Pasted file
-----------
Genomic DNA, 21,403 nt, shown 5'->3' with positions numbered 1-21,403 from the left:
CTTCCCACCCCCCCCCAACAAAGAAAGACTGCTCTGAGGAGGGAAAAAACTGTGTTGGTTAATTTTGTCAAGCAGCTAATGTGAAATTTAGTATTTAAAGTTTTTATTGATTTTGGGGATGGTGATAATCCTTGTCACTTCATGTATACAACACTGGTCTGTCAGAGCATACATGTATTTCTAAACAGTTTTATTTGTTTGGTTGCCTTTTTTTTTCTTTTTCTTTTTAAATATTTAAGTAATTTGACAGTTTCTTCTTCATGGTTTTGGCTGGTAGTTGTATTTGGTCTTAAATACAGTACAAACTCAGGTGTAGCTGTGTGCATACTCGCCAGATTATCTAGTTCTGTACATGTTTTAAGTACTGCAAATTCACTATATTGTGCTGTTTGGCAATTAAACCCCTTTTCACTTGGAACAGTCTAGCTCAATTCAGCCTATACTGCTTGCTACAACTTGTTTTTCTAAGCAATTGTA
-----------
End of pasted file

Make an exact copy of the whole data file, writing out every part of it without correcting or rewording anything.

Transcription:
Genomic DNA, 21,403 nt, shown 5'->3' with positions numbered 1-21,403 from the left:
CTTCCCACCCCCCCCCAACAAAGAAAGACTGCTCTGAGGAGGGAAAAAACTGTGTTGGTTAATTTTGTCAAGCAGCTAATGTGAAATTTAGTATTTAAAGTTTTTATTGATTTTGGGGATGGTGATAATCCTTGTCACTTCATGTATACAACACTGGTCTGTCAGAGCATACATGTATTTCTAAACAGTTTTATTTGTTTGGTTGCCTTTTTTTTTCTTTTTCTTTTTAAATATTTAAGTAATTTGACAGTTTCTTCTTCATGGTTTTGGCTGGTAGTTGTATTTGGTCTTAAATACAGTACAAACTCAGGTGTAGCTGTGTGCATACTCGCCAGATTATCTAGTTCTGTACATGTTTTAAGTACTGCAAATTCACTATATTGTGCTGTTTGGCAATTAAACCCCTTTTCACTTGGAACAGTCTAGCTCAATTCAGCCTATACTGCTTGCTACAACTTGTTTTTCTAAGCAATTGTA